The sampler contrasts flavors, colors, textures, and even shapes, but they all “complement each other,” says Jack. The Papas Rellenas is a ball of mashed potatoes, stuffed with meat and olives, quickly deep-fried, and served with red onions, avocado salad, and a bright orange salsa criolla. The Causa Limena is a round potato cake, stacked with chicken salad, vegetables, yellow peppers, and “magical” lemon. Yuquitas Fritas, long, thick fries made from the yucca plant, are served with an Andean Huncaina Cream sauce, made from milk, cheese, and yellow peppers. The Palta a La Reina features a healthy serving of chicken salad filled with peas and other vegetables sitting on half of an avocado, with a radicchio leaf forming a kind of canopy over the dish. (Note: these dishes are all available in vegetarian versions.)
The overwhelming impression is of freshness. When I cut my fork into the avocado it moved softly—but not too softly—into the green flesh and in my mouth it simply melted. Here was a perfectly ripe avocado. Not unripe, not too ripe. Just in that small window in-between that so many restaurants seem to miss—or don’t care about.
For entrées, Jack recommends his two favorite dishes. I love ceviche, Peru’s national dish. It is made from fish, typically Corvina (a type of grouper), which is marinated in lime juice and yellow pepper paste. The fish is “cooked” by the acidity of the marinade. The resulting liquid, a marriage of the fish’s natural juices, the lime and the peppers, is called Leche de Tigre, or Tiger’s Milk, in Peruviancuisine. It is spicy and a bright, yellow color. In my entrée, Tacu Tacu en Cebichado, the ceviche was laid on top of a patty (tacu tacu) made from rice and Peruvian yellow canary beans. The serving was so generous that I took half home for lunch the next day.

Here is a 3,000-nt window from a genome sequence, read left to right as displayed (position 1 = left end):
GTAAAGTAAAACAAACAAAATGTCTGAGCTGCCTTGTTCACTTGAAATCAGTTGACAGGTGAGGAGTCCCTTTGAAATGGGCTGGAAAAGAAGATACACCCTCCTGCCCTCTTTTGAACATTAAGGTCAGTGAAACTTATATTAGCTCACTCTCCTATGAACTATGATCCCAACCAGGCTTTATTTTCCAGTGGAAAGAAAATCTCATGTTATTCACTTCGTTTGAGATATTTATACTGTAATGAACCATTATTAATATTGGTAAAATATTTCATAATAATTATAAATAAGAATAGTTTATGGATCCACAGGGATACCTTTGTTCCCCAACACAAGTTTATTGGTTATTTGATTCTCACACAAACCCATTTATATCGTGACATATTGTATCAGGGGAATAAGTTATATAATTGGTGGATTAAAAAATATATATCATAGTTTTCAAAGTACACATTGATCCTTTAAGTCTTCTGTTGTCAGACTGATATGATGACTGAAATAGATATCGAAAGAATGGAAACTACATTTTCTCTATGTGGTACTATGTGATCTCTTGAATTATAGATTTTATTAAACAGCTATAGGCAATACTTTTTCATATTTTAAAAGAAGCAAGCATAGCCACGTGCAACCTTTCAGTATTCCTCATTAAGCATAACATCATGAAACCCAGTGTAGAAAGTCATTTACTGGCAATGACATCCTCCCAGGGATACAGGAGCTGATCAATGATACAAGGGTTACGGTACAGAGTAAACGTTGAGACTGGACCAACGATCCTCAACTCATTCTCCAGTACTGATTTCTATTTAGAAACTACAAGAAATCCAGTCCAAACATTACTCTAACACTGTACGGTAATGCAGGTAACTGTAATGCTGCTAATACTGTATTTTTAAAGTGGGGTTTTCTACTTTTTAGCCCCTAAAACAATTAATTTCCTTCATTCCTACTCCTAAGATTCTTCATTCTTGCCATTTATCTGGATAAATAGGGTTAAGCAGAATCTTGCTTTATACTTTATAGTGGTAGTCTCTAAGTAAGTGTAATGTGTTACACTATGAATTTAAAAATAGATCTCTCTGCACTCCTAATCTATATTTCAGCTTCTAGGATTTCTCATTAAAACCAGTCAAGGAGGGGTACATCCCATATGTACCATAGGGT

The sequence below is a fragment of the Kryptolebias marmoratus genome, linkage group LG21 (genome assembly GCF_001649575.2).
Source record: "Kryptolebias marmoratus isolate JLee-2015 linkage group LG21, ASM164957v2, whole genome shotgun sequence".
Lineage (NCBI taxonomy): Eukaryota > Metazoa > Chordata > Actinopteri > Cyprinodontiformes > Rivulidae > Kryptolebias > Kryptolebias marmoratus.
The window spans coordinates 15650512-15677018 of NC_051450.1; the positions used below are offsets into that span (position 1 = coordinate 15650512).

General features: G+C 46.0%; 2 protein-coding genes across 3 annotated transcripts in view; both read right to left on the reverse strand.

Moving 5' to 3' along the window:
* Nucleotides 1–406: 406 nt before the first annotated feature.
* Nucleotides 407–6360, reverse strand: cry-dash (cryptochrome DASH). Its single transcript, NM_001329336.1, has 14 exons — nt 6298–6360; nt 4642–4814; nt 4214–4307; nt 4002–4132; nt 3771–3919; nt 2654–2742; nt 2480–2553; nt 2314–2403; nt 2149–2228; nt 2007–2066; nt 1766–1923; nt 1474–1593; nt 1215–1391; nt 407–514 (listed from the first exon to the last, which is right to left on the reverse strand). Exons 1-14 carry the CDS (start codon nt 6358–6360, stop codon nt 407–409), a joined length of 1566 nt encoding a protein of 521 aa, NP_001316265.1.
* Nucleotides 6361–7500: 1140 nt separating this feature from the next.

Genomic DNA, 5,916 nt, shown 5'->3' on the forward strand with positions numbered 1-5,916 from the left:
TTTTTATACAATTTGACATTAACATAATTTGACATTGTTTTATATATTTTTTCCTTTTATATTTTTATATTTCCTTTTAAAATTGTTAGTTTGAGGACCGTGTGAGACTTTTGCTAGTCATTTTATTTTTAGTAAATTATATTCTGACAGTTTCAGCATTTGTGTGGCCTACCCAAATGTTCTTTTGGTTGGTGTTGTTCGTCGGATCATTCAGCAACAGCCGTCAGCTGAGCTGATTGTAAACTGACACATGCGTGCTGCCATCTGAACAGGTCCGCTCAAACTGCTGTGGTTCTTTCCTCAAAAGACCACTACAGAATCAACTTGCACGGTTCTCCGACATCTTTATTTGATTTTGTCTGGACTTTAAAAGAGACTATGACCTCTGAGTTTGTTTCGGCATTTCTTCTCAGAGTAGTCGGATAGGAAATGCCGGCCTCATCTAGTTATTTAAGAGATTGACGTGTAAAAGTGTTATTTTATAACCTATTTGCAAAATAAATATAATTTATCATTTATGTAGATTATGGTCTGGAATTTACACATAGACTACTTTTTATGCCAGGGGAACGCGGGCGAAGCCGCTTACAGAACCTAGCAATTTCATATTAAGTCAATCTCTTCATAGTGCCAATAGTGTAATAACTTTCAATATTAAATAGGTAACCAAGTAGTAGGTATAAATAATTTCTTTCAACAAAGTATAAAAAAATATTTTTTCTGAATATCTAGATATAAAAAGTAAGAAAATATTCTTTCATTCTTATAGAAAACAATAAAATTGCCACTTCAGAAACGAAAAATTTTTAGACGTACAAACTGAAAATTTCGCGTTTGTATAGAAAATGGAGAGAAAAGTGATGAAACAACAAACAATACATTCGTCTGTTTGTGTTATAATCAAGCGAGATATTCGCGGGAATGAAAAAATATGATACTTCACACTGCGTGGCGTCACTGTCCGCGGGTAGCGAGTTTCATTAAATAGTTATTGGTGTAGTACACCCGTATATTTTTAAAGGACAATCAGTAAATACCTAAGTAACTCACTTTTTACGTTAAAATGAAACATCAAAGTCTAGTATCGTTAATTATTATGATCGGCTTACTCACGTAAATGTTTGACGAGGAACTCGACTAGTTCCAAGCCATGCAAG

I was curious as to where the Egoavils were getting their Corvina, not a common fish in these parts. “We make a trip to a fish market in Newark every other day,” explains Jack. What do you import from Peru, I ask, as opposed to getting here? All of their peppers, Peruvian corn and dried potatoes, and the yellow canary beans you’ll find in the tacu tacu, all come from Peru.
My dining partner (husband, Mark) has an aversion to most things fish. However, there was plenty to choose from to sate his love of meat. Jack recommended another of his favorites, the Skirt Steak Tacu Tacu en Rajas Poblanas. Tender—due to being marinated in Aji Panca sauce—nicely seasoned to bring out the flavor of the meat, and perfectly cooked (Mark ordered it rare, and it came rare). It was also topped with poblano peppers and served with a pico de gallo, and the tacu tacu patty, which actually tasted different when paired with the meat instead of the ceviche.
By the end of the meal, I was intrigued. Peruvian food was not just another take on Mexican food. It was different and I wanted to learn why.
First it is helpful to understand Peru’s geography and cultural history. There are three main regions in Peru: the coastal area (costa), the Andes Mountains (sierra), and the jungle forest (selva). Each has been influenced by their wide variety of indigenous vegetables and fruits—like potatoes, tubers, corn, peppers, tomatoes and beans—and the culinary traditions of its varied immigrants. Japanese, Chinese, Spanish, African, Italian, French, and British have all left their stamp on Peruvian cuisine, making it one of the most diverse in the world.